The Lone Sharks turn 25; a perfect reason for a Bay Street bash
Once upon a time in 1988, Gene Casey was a singer, songwriter and guitarist who’d just come to Sag Harbor to take a summer job on a construction crew, after struggling to make it as a musician in Manhattan. He wasn’t really a handy carpenter and he didn’t think he’d be here long.
But one June night, he stopped in at Tim Burke’s Burke’s Roadhouse on North Sea Road, which no longer exists, and saw that there was a band playing. He quickly fished up the name “The Lone Sharks,” asked Mr. Burke if he and his friends could play there too, and they were offered a gig on the spot. This Saturday night, at Bay Street Theatre in Sag Harbor, The Lone Sharks will be celebrating a tradition that began that night 25 years ago.
“We didn’t have much together. It was just like a big party,” he said of that first show. “At first it was kind of bizarre. We got all of our friends there. I like to say that not much has really changed in terms of our intention or goal, which is to really enjoy what we’re doing and have fun, to try to play the music as best we could.”
“Naming a band is a real pain,” he added. “You have to do it. You have to come up with something. You want it to be a great name, but usually they’ve been taken. I was trying to merge a western image, the word ‘lone,’ with the Hamptons aquatic motif of the shark. But to this day, people are still spelling it “loan” and it’s a real drag. Sometimes I call people up and say I’m with the Lone Sharks and there’s a weird silence on the other end.”
While that weird silence might be on the other end of the line when he’s calling outside of the East End, there’s little confusion about what the Lone Sharks stand for to concert-goers here: a solid, rocking, foot-stomping good time.
From Greenport to Montauk, the band has become known for its rockabilly chops, its deep-rooted knowledge of country swing and early rock ‘n roll, and its prowess at making sure everyone who comes to a gig has a good time. The line-up has changed many times over the years, but is currently Chris Ripley on drums, Paul Scher on saxophone and Tony Palumbo on upright bass, with some former band members, whom Mr. Casey calls part of the extended Lone Sharks family, sitting in on occasion.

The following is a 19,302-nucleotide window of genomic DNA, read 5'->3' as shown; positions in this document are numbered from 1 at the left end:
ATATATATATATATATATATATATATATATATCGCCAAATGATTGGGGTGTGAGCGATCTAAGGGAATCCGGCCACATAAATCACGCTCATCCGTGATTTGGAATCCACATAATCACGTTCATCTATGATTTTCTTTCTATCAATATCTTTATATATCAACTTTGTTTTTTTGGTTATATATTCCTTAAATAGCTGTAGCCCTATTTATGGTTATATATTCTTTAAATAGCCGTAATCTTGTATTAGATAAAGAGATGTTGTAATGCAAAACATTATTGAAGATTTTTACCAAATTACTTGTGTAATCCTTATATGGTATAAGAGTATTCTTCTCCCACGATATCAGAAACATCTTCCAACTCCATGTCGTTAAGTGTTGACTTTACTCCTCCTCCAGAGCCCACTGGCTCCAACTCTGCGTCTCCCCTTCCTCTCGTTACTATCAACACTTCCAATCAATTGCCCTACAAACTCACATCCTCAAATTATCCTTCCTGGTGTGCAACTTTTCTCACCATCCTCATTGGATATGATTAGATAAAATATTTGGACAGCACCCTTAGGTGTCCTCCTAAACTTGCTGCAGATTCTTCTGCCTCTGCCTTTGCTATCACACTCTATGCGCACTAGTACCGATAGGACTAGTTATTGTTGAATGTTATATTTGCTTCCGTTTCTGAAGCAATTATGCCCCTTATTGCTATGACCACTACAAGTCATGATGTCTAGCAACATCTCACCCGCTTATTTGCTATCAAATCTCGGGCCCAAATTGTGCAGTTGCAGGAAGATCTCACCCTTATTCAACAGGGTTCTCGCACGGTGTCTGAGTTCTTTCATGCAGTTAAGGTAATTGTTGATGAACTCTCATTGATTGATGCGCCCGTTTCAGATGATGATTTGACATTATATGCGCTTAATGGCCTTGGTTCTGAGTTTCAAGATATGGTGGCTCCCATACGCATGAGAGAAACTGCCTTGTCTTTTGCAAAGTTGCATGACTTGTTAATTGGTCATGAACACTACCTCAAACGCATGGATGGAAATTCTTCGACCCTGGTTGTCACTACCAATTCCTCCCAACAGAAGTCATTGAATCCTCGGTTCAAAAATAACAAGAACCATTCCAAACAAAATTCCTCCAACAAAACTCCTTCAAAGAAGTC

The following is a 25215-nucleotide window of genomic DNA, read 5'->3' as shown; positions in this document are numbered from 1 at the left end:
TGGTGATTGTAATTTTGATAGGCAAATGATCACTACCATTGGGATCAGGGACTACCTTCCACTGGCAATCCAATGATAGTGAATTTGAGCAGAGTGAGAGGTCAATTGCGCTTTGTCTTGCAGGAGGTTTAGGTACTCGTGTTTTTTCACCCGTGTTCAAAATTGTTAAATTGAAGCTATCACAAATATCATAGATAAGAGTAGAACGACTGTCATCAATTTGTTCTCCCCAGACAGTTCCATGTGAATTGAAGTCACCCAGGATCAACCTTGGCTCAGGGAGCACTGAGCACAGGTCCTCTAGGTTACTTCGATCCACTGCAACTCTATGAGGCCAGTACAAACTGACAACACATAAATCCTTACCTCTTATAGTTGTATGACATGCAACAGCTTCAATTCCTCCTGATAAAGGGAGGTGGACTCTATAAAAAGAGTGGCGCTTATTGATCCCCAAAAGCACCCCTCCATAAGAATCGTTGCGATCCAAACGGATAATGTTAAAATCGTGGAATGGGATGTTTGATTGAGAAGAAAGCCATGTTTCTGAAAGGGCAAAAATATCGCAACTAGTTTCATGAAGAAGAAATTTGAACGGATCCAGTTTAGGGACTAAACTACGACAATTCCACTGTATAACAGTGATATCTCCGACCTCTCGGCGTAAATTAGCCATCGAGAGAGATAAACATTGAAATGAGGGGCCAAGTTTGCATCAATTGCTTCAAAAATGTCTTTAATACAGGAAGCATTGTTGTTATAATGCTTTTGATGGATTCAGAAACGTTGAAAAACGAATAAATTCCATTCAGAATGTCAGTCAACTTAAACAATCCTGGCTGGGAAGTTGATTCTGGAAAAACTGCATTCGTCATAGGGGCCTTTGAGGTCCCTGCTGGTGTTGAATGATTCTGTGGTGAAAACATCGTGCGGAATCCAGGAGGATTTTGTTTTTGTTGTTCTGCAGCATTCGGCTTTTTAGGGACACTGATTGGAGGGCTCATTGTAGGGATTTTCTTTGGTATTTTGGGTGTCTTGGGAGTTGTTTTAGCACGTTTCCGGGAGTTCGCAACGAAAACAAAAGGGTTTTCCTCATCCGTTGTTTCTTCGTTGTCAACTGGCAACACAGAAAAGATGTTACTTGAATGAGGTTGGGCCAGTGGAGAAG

“Our original fan base was very much local working people for many years,” said Mr. Casey. “We ended up playing big Hamptons-type events. I don’t know if it was because they thought it was cool to have a local band there, but we ended up mingling with the rich and the beautiful. It’s strange, but that’s the Hamptons.”
“I came out to work a summer job on a construction crew. I thought it was temporary, but I developed roots,” he added. “Back then, Sag Harbor was really just a ghost town after Labor Day. It was just this huge black and white difference. It was a challenge to get gigs in the winter at all, but we kind of felt it was still an artist colony vibe. I was very romantic about how John Steinbeck was there and there were just fishermen and regular people. I felt very comfortable there at the time, but it changed to the point where it was literally impossible to live.”
Mr. Casey has been living on the North Fork, in Greenport and Southold, for the better part of a decade now, and has been doing more solo shows in recent years, showcasing the songwriting he had originally set out to do when he began playing in New York in the 1980s.
“Greenport has more of the vibe Sag Harbor had at that point,” he said. “It’s different, but it’s real. Our first North Fork gig — back then it was like going to another country — was at what’s now the Grateful Delicatessen in Southold. It was called “The Quiet Man” then, in the early ’90s. It wasn’t really until 2002 that playing up here became a feasible and regular thing. Now with the wineries, it’s a constant thing. In the summer, I’m constantly going back and forth on the ferries. I drive around all the time because I missed the last ferry.”
After a Mardi Gras concert at Bay Street Theatre earlier this year, Mr. Casey got to talking with the theater’s managing director, Gary Hygom, who suggested The Lone Sharks hold their silver anniversary show there.
“I didn’t want to do it in a bar,” said Mr. Casey. “Bay Street can be arranged so it’s set up with a dance floor, and Sag Harbor is where I lived for 20 years. I still have a lot of friends down there, and it’s still kind of a sentimental headquarters of where the band started.”
Mr. Casey said he plans to open Saturday’s show with a set of original songs that are an integral part of the band’s current repertoire, and then to “keep the party going and keep people dancing.” His brother, Vincent Casey, who played bass with the original line-up, and original guitarist Phil Giuliano will likely sit in on a few numbers, and the band is asking fans to send them archival concert footage to have on display at the show.
“We don’t have platinum records and number one hits to brag about, but I’m happy we keep it going,” he said. “We’ve kept the standard pretty high, as high as we can manage. We’ve had a couple offers to tour in Europe, where there’s still an appreciation and a scene and audience for American roots music, which is, ironically, hard to find in our own country. I would love to be able to do it, but it’s hard when we have guys with careers and families in the band.”
The concert will be Saturday, Sept. 14, at 8 p.m. Tickets are $15 in advance or $25 at the door. Bay Street Theatre’s box office phone number is 631.725.9500.